Search for HOT projects, news, and people.
News — 27 May, 2013

European Commission Joint Research Center and OpenStreetMap

Late March, just coming back from Burundi, I have been invited by Guido Lemoine from the Institute for the Protection and Security of the Citizen – IPSC, Geospatial EMergency Management Action – GEMMA, that is part of the Joint Research Center (the European Commission’s in-house science service). The aim was to organize a one day workshop about HOT and OSM data in crisis contexts, as well as to have specific discussions with some groups or team within this huge research center located in Ispra, Italy. So yes, this is not the freshest piece of news ever published here, but anyway JRC’s interest for OpenStreetMap and concrete activities are still ongoing; thus I think this is an interesting reality for the HOT community to know about, moreover I guess this is not well-known by most of us.

So basically the morning (10AM-12PM) was dedicated to an open presentation followed by questions to all the interested departments in the IPSC conference room. More than 30 people showed up from various departments and after my presentation questions were about attributes, quality, possibility to lock data considered as updated, what is quite common regarding OSM. The INSPIRE Are3na team was also interested to find the ways to transform OSM data into INSPIRE frame. INSPIRE is so far a thematic that has not be really discussed in the OSM community, orsometimes considered as not open. Might be an opportunity to start a discussion with the technical people in charge in European Commission. Another unusual question was about the possibility to find slum mapped areas. It is true we do not have a specific wikipage about this and, as far as I know, no specific tagging about this topic.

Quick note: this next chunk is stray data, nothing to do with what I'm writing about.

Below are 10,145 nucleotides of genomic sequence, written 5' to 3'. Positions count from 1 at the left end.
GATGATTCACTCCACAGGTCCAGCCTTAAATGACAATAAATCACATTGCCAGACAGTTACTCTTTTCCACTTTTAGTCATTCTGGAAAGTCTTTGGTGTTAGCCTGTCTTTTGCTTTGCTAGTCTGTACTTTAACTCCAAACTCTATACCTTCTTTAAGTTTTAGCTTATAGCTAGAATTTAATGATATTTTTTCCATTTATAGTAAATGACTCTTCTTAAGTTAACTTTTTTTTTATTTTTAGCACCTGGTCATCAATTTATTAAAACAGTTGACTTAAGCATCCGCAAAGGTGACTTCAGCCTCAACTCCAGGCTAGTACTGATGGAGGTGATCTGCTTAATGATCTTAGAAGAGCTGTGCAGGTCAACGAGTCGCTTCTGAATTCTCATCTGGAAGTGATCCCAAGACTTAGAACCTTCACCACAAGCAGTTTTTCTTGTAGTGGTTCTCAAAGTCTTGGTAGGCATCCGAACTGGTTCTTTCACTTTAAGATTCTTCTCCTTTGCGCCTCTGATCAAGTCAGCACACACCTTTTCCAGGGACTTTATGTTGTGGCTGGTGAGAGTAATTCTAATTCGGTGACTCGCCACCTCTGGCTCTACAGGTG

In the afternoon, I met different groups or departments that wanted to dig more on specific matters. Generally, these JRC departments are very interested in OSM or even use massively OSM data, and would like to go further (how to contribute, how to adapt themselves to OSM to fit their needs, etc.).

As stated in their webpage, “GDACS is a cooperation framework between the United Nations, the European Commission and disaster managers worldwide to improve alerts, information exchange and coordination in the first phase after major sudden-onset disasters." GDACS intervenes in various thematics:

  • tests
  • trainings (eg on the methodology they developed for tsunamis)
  • workshops
  • crisis room if needed
  • work with national civil protections, like in Haiti

Their Alert system for various natural disasters, including vulnerabilities, is used to produce crisis maps. Before satellite imagery are available, daily routine maps, situation reports are done. They always look for the best available data in their areas of interest and OSM data is one main source. They created ArcGIS rendering for Haiti with OSM.

They wanted to talk with me about various topics:

  • how HOT is or can be triggered? We looked together at the website, especially the activation graph. But obviously, if ever JRC needs OSM baseline data in an emergency context, they can directly contact HOT through the HOT list